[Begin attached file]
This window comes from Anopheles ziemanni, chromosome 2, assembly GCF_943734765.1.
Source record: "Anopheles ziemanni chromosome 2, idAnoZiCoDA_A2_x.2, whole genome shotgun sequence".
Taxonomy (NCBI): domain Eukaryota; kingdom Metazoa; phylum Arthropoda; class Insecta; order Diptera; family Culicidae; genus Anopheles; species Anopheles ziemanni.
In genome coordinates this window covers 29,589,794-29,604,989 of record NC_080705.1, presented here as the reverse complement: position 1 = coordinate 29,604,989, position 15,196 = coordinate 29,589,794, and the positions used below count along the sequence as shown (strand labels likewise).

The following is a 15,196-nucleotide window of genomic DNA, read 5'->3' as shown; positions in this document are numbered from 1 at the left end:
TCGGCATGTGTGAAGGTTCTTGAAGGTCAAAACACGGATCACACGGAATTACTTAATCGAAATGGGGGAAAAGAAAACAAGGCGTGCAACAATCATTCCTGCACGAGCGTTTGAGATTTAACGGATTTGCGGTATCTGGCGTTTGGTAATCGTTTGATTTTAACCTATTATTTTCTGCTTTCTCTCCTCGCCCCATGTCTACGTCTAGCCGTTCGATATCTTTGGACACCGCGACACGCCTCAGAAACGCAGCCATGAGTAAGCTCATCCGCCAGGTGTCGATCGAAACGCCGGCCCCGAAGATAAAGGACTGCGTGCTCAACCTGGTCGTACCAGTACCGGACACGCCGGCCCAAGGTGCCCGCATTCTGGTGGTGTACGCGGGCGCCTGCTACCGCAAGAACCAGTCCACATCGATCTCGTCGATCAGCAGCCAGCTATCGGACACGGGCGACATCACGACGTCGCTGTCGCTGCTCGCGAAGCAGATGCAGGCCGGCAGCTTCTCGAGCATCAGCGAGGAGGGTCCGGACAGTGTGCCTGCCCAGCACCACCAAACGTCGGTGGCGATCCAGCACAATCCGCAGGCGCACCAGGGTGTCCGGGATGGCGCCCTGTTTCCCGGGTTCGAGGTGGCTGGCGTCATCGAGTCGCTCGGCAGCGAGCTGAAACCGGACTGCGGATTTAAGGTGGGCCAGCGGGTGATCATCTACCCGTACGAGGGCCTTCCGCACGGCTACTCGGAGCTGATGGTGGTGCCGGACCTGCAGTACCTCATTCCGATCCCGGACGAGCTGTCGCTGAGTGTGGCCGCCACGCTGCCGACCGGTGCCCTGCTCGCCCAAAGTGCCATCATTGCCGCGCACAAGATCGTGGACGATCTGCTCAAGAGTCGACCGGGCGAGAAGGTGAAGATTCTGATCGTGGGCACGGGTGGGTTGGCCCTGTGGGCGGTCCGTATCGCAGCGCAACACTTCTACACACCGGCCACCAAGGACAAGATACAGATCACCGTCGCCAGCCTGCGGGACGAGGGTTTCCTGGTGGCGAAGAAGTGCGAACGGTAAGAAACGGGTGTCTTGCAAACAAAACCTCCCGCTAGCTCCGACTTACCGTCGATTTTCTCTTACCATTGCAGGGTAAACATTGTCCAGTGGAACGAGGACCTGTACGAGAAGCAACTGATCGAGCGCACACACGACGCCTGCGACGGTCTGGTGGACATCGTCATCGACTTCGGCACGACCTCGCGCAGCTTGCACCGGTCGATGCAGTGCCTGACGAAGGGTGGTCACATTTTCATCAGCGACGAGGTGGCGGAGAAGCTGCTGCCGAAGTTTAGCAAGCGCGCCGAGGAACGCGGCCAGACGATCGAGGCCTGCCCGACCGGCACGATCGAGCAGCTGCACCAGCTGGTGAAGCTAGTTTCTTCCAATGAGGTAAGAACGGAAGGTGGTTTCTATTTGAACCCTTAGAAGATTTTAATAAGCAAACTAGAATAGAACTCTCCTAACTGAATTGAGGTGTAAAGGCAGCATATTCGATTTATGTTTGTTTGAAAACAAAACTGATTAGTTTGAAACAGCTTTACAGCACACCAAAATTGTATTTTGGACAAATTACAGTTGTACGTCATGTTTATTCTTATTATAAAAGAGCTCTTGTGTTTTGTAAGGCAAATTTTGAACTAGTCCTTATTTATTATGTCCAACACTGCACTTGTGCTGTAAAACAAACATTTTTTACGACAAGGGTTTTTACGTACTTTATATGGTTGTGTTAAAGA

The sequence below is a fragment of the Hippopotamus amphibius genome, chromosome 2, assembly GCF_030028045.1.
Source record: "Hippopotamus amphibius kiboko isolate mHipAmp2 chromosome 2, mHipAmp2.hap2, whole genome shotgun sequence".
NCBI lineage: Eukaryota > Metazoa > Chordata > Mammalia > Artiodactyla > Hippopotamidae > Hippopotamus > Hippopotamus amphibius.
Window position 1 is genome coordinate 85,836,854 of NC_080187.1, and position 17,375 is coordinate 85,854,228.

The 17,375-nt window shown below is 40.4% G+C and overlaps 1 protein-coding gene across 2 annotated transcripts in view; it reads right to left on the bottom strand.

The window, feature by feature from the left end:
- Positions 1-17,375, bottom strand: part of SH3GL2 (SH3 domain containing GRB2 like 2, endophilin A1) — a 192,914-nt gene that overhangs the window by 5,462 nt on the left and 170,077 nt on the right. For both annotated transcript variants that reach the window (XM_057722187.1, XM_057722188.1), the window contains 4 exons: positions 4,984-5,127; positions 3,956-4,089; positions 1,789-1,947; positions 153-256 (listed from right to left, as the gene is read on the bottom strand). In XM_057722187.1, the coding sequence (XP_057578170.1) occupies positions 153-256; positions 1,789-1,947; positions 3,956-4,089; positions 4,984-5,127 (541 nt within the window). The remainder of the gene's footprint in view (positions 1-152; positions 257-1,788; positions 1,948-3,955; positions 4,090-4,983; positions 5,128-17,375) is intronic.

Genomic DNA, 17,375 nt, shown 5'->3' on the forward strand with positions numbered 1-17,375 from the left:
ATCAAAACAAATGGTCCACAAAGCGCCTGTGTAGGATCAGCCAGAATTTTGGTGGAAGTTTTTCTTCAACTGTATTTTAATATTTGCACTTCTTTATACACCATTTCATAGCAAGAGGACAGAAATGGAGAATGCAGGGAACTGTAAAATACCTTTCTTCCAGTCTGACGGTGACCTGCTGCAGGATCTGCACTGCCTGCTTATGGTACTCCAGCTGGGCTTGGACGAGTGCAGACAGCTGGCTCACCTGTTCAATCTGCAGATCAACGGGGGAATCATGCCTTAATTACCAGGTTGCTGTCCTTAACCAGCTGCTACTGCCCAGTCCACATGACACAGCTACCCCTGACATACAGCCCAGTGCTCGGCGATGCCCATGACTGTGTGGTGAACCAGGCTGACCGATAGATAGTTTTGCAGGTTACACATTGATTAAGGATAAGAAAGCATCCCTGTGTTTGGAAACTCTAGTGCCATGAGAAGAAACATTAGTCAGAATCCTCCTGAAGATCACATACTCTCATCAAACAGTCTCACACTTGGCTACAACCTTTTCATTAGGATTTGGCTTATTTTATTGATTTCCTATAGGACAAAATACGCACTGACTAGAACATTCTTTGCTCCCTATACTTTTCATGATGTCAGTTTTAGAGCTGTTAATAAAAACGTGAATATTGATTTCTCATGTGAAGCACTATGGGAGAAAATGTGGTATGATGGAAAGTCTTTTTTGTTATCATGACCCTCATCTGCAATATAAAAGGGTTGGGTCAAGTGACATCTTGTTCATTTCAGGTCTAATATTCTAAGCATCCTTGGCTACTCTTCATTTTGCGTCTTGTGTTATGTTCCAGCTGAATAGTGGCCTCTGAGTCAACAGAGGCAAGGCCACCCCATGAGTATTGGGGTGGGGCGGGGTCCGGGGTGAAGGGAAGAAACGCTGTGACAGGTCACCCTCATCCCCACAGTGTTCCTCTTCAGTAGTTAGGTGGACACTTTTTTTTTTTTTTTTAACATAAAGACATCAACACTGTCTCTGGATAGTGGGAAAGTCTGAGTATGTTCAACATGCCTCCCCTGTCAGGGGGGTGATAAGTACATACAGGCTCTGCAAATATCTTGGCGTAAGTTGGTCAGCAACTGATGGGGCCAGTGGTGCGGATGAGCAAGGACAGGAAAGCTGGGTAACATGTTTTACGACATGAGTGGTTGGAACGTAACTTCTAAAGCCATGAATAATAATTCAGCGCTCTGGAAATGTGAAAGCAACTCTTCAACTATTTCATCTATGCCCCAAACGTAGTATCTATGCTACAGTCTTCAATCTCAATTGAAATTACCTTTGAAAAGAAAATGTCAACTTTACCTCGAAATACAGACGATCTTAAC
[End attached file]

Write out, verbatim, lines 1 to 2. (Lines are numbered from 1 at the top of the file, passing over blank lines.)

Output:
This window comes from Anopheles ziemanni, chromosome 2, assembly GCF_943734765.1.
Source record: "Anopheles ziemanni chromosome 2, idAnoZiCoDA_A2_x.2, whole genome shotgun sequence".